Donovan, like everyone else he knew, was also entrenched in evolutionary ideas. He says that although raised in an institutional church which he regularly attended with his grandmother, he was not a Christian. But, seeing the change in his friend Dave piqued his interest. Dave started to feed him creation resources. Wow! This really opened Donovan’s eyes to the truth claims of Scripture.
The road to ministry
Around this time they had been taking a break from making music together. But what better way to communicate to youth ‘street’ culture than to start a hip-hop group? So they re-united, and the group Destiny Lab was born. It’s ironic that ‘evolution’ got them back together again.
While some Christian artists have occasionally recorded songs that question evolution and openly endorse creation, for these two, this subject forms the major raison d’être for their band and its music.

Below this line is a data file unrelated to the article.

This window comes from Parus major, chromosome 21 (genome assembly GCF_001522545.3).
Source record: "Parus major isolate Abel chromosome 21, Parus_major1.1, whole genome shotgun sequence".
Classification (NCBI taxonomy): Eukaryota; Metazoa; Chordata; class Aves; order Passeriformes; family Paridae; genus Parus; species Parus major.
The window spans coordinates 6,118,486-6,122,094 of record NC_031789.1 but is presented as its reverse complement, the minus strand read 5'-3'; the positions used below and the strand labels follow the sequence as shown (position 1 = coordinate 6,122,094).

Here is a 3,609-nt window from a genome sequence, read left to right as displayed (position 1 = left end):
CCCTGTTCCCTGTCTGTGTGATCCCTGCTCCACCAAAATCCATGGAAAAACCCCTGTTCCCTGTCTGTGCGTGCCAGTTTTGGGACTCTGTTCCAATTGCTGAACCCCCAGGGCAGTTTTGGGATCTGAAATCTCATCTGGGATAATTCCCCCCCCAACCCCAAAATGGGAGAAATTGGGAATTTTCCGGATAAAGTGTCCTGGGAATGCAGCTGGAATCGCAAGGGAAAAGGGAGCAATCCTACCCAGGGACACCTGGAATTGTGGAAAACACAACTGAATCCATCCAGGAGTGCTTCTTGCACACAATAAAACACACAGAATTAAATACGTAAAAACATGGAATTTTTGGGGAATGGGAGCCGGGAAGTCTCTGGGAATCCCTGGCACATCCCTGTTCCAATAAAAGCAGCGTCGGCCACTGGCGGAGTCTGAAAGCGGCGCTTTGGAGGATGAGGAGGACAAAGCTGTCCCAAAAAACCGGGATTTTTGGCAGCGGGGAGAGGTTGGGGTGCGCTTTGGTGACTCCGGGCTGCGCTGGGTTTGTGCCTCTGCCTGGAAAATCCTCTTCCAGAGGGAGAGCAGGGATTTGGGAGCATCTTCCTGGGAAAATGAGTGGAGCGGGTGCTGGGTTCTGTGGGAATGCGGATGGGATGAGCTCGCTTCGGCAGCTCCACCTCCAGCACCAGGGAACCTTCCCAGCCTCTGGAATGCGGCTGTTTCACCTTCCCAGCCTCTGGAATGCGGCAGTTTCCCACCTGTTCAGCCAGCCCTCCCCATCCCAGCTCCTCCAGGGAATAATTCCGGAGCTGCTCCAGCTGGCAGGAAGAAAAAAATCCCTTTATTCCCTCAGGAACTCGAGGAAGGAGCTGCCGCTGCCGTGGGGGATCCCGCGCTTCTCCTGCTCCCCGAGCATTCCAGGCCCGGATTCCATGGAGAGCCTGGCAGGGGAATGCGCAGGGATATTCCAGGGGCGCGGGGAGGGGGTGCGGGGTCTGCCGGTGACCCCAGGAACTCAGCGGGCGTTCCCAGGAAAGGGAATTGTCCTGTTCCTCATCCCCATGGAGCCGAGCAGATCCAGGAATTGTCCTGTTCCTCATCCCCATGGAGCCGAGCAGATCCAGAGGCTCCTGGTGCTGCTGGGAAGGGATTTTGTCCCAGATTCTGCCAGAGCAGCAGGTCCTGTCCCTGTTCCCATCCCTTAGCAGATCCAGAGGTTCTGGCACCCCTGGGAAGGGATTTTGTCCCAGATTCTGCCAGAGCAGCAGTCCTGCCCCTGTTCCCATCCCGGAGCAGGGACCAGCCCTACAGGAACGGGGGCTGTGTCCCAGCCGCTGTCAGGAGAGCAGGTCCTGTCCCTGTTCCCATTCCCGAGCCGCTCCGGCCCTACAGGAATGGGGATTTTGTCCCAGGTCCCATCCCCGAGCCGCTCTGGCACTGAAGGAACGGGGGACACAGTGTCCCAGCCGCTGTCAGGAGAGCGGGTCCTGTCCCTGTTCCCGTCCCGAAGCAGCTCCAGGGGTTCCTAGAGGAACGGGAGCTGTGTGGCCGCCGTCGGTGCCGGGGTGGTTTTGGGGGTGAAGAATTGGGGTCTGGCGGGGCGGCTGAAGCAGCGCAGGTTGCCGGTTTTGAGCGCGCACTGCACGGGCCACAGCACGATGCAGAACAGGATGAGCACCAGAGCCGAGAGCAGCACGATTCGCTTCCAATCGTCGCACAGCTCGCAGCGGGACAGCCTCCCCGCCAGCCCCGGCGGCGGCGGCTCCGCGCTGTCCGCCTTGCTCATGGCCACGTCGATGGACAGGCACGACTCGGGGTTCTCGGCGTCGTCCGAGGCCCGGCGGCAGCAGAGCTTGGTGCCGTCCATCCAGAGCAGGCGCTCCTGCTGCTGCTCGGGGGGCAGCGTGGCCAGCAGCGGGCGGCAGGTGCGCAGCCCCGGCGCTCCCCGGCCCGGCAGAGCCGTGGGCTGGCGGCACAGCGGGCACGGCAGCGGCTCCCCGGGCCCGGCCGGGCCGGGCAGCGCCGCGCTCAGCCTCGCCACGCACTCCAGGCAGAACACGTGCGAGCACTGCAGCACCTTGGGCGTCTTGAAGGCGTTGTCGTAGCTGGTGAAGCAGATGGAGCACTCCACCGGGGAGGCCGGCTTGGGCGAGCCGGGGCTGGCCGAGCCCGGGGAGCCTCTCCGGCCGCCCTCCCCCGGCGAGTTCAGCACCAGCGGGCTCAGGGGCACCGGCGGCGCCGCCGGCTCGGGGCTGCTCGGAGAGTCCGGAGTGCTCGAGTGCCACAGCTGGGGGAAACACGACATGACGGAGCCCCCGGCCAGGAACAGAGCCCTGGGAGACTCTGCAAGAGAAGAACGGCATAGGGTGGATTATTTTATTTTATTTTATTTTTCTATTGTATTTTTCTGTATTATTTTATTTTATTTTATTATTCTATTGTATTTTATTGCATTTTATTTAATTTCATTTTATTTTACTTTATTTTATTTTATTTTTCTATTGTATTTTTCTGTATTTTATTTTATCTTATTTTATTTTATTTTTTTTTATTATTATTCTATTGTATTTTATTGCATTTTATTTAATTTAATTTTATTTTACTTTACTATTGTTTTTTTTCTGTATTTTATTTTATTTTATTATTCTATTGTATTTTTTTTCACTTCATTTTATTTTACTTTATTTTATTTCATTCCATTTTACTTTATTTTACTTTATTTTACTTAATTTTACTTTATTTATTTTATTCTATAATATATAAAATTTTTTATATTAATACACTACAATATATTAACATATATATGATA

Their music is sometimes comical. They occasionally dress up in ape suits, wear white lab coats and hand out monkey masks at concerts to highlight the issue. But their no-nonsense lyrics get straight to the point. For example, in their song ‘The Original Sin’ from the album of the same name, they sing “You ancient serpent, you cast your spell upon this planet with your graven images and your wishes to be worshipped.” One song is called ‘Evolve or die’ and is a critique of TV megastar Oprah Winfrey’s over-the-top endorsement of New Age guru Eckhart Tolle, whom the New York Times described as “The most popular spiritual author in the [US] nation.”4 Eckhart believes that man will need to accept the idea of evolution so he can evolve—or die. ‘True’ believers really know that God is within them, he says, and only the foolish look outside themselves for God, because transformation of the consciousness is the next stage of human evolution, when we can all become God-like.